Divisional Round history and betting trends


Since the inception of the 12-team NFL playoff format in 1990, the top two seeds in each conference have not only benefited from the luxury of hosting the wild-card round winner, but doing so with an added week of rest.

The well-rested hosts are 70-26 SU (straight up) overall but only 49-45-2 ATS (against the spread).  However, what started as a huge point spread edge for home teams has diminished drastically over the past eight postseasons.  Consider: from 1990 through the 2005 playoffs these well-rested hosts compiled a hefty 51-13 SU and 37-23-2 ATS mark.  Since 2006 they have gone a dismal 19-13 SU and 12-20 ATS.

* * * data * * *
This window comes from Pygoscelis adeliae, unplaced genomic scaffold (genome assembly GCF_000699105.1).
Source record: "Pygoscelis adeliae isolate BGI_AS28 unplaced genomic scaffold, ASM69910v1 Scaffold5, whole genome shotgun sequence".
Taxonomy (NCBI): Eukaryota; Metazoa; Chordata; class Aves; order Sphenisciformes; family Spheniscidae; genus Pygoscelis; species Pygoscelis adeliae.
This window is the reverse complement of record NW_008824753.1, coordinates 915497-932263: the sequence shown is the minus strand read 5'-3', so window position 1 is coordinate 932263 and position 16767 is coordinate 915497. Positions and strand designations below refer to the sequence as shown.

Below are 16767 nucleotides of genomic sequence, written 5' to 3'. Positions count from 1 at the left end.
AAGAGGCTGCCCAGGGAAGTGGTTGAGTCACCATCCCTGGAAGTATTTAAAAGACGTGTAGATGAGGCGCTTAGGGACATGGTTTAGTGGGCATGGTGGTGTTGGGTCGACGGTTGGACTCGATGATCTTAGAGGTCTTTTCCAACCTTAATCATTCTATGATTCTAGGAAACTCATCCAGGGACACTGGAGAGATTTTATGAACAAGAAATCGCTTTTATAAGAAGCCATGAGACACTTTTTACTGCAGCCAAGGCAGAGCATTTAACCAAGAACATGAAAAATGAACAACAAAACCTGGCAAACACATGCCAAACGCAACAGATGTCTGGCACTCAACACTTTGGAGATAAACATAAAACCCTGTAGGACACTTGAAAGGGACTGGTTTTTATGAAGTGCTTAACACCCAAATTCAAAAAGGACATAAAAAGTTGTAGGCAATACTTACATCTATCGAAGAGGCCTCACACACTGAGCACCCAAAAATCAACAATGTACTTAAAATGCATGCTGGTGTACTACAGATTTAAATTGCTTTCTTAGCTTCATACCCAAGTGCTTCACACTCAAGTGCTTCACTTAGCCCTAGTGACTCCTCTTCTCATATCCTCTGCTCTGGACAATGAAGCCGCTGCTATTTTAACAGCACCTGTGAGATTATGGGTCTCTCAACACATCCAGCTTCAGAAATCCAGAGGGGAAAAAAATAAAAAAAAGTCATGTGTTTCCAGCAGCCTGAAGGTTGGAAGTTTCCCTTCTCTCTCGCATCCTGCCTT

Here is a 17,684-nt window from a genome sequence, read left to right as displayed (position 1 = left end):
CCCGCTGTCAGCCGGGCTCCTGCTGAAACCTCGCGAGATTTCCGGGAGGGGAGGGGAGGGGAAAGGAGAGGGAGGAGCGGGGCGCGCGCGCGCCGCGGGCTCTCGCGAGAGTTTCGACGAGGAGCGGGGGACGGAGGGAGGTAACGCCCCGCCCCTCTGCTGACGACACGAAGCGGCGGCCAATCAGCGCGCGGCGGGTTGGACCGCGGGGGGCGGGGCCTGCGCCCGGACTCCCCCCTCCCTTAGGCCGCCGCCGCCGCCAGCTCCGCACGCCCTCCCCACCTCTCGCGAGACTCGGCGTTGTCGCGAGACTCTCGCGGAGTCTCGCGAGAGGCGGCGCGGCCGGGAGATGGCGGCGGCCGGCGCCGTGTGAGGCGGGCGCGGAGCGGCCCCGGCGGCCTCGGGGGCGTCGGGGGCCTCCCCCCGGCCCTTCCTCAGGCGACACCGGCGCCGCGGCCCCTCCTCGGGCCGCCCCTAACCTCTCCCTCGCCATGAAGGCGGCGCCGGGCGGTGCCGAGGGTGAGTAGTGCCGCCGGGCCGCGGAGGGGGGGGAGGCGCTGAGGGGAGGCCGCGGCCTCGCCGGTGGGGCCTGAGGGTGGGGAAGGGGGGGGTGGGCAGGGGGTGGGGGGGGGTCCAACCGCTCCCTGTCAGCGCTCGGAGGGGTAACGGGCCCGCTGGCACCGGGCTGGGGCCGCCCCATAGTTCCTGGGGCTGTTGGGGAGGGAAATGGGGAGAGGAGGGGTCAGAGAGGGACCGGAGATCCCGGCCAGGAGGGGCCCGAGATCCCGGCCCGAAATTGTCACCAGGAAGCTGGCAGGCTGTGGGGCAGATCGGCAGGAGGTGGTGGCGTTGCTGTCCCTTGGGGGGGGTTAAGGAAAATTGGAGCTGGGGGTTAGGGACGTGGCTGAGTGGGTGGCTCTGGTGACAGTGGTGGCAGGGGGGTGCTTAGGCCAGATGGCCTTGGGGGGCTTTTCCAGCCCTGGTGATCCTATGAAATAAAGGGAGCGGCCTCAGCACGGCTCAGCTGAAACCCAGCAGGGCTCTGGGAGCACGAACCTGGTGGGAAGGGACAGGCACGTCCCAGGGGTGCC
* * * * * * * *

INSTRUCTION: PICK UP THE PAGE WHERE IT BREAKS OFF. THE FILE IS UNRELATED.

That is as many losses (13) over the last 8 postseasons as during the first sixteen, to show for their effort.  Thus it appears that rest has turned to rust for these top two conference seeds.

In addition, No. 1 seeds in the NFC are 20-4 SU (.834) and 14-10 ATS (.583) in the Divisional Playoffs.  No. 1 seeds in the AFC are 14-10 SU (.583) and 9-15 ATS (.378).

Situational wise, No. 1 seeds off a SU loss are 14-4 SU (.780) and 12-6 ATS (667).  No. 1 seeds off a SU win are 20-10 SU (667) and 11-19 ATS (35.7) The most recent trend of note: since the 2006 playoffs all No. 1 seeds are 8-8 SU and 3-13 ATS in divisional round games.

Here are the No. 1 seeds have fared in Divisional round play since 1990:


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